The internet has revolutionised the lives of artists and makers who can now showcase their work without moving from their back bedroom. It can also spare them the agony of touting their wares around galleries. Still, there are obstacles.
Instagram, Pinterest, Facebook and Etsy are overcrowded spaces. It takes real talent to stand out. Proof of this is the fabulous Mister Finch, a self-taught textile artist and maker of fantastical creatures, who attracted attention the instant he put his work on Etsy, a marketplace for handmade and vintage goods. The team at Etsy HQ featured it on their blog and Facebook page and it went viral.
His hand-sewn, soft sculptures are highly original and have a Gothic fairy-tale quality. Equally compelling is the mystery surrounding the Leeds-based maker. His refusal to reveal his real name is part of the enigma.
“My first name is quite boring and friends just call me ‘Finch’. Is that all right? Are you sure you don’t mind? Honestly?” No-one ever does because he is so sweet, funny and self-effacing and the pseudonym is not a gimmick or a Banksy-style bid for complete anonymity.
“A lot of people think I am shy but I’m not really. I just like being secretive and I like to withdraw. A lot of people give everything away but those that I most admire don’t do that. In my case, I like to think it makes people focus on the work instead of on me,” says Finch, who now has a cult following that includes serious art collectors, New York hipsters and superstitious shoppers in Japan.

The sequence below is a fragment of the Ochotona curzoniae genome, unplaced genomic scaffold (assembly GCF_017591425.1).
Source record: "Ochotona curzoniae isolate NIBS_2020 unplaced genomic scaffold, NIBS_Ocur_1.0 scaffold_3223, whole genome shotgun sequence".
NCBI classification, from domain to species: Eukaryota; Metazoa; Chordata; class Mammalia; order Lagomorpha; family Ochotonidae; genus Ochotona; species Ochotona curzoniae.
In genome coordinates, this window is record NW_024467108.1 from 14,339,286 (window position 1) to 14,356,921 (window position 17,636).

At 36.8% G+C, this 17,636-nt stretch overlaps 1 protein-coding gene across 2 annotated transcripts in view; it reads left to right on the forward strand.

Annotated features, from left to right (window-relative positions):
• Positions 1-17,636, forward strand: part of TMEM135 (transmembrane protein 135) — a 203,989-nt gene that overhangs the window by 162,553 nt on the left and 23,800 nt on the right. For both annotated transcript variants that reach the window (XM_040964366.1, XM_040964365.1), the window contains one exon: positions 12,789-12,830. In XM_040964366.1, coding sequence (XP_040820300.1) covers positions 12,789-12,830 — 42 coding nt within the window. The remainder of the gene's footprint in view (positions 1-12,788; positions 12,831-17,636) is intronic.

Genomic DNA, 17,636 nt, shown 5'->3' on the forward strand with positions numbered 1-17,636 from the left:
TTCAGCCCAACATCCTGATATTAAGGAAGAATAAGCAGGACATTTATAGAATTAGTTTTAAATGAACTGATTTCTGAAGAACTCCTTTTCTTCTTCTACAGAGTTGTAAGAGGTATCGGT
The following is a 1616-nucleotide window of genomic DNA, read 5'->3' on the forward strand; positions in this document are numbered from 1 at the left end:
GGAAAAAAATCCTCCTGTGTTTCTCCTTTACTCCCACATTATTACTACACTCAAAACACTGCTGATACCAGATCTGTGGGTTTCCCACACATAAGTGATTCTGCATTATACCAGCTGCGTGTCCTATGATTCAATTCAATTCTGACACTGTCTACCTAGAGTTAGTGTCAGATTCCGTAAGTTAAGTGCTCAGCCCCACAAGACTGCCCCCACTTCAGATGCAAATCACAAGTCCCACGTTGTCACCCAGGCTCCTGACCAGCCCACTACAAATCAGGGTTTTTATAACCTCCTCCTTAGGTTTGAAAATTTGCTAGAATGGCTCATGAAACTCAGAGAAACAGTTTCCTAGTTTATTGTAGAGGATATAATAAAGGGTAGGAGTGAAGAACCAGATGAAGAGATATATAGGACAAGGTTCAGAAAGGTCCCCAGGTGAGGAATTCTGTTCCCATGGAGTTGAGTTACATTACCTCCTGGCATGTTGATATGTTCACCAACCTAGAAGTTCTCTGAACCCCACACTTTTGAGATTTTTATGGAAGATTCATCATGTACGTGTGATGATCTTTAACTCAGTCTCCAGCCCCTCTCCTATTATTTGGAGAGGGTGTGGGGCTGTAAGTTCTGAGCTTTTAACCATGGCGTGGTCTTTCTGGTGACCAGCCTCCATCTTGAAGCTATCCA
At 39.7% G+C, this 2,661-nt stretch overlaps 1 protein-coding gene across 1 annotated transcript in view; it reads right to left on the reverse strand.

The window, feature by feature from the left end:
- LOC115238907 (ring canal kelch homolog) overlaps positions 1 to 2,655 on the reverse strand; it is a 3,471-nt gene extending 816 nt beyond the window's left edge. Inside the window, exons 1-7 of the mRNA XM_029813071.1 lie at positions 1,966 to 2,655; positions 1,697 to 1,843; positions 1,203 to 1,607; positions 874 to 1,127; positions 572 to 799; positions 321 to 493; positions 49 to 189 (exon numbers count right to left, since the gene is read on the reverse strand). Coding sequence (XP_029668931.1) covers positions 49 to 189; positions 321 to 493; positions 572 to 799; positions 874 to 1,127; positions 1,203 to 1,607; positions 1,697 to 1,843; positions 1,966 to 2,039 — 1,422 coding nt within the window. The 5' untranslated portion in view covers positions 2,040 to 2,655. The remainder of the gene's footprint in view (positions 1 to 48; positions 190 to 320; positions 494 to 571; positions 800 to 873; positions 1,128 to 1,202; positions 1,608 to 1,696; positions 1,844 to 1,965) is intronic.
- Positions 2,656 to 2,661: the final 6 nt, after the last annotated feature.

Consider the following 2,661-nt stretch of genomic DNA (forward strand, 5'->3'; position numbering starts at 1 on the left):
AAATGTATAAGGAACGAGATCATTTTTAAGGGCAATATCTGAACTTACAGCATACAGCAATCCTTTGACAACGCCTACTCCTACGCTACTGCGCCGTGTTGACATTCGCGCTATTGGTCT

“The Japanese really like my spiders and I think that has something to do with them having eight legs. The number eight is seen as lucky. However, when I put pictures of my spiders on my Facebook page I lose as many followers as I gain because of arachnophobia. Personally, I see spiders as feminine and quite tragic and poetic. Some of the them eat their partner after mating and others die after laying their eggs,” says Mister Finch, whose work is influenced by phobias, nature, folklore and his own self-penned fairy tales.
He now sells at exhibitions and shows, although a couple of times a year he will release some pieces on his website, so that his social media followers have a chance to buy. Their favourites are his birds, moths and his plants, although what appears is always a surprise. He makes whatever he feels like, usually small collections of animals, plants and insects, often humanised and made with wire and upcycled fabrics. They are priced anywhere from £200 to £3,000.
His fans may have to wait a little longer than usual for his website sale as for months now he has been stitching, stuffing, decorating and story weaving for a selling exhibition hosted by Anthropologie. The ultra-fashionable boho store, founded in Pennsylvania, is opening its first outlet in the North at the new Victoria Gate centre in Leeds on October 20.